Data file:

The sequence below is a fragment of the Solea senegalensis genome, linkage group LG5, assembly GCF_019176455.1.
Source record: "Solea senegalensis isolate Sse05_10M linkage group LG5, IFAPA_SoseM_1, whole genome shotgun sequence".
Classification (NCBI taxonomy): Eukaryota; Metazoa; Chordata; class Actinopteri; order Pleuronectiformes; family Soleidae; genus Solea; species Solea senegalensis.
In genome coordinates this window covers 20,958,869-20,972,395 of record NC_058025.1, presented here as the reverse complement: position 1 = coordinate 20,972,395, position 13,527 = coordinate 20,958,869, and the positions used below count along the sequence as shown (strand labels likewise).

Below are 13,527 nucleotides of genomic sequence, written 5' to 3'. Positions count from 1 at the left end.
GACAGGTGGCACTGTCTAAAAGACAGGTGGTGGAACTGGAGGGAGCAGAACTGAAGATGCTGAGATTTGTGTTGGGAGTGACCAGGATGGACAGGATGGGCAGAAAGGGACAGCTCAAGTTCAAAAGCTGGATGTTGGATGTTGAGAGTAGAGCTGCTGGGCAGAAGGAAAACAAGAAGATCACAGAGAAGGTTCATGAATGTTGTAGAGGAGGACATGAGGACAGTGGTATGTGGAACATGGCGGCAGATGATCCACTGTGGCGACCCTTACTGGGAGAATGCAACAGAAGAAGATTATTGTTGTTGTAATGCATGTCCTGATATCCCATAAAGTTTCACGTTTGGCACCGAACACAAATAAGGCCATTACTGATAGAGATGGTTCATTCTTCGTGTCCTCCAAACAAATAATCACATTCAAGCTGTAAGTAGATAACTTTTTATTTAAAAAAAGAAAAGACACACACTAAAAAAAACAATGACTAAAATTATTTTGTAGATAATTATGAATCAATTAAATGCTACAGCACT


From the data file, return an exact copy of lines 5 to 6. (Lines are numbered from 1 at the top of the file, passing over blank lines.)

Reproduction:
Below are 13,527 nucleotides of genomic sequence, written 5' to 3'. Positions count from 1 at the left end.
GACAGGTGGCACTGTCTAAAAGACAGGTGGTGGAACTGGAGGGAGCAGAACTGAAGATGCTGAGATTTGTGTTGGGAGTGACCAGGATGGACAGGATGGGCAGAAAGGGACAGCTCAAGTTCAAAAGCTGGATGTTGGATGTTGAGAGTAGAGCTGCTGGGCAGAAGGAAAACAAGAAGATCACAGAGAAGGTTCATGAATGTTGTAGAGGAGGACATGAGGACAGTGGTATGTGGAACATGGCGGCAGATGATCCACTGTGGCGACCCTTACTGGGAGAATGCAACAGAAGAAGATTATTGTTGTTGTAATGCATGTCCTGATATCCCATAAAGTTTCACGTTTGGCACCGAACACAAATAAGGCCATTACTGATAGAGATGGTTCATTCTTCGTGTCCTCCAAACAAATAATCACATTCAAGCTGTAAGTAGATAACTTTTTATTTAAAAAAAGAAAAGACACACACTAAAAAAAACAATGACTAAAATTATTTTGTAGATAATTATGAATCAATTAAATGCTACAGCACT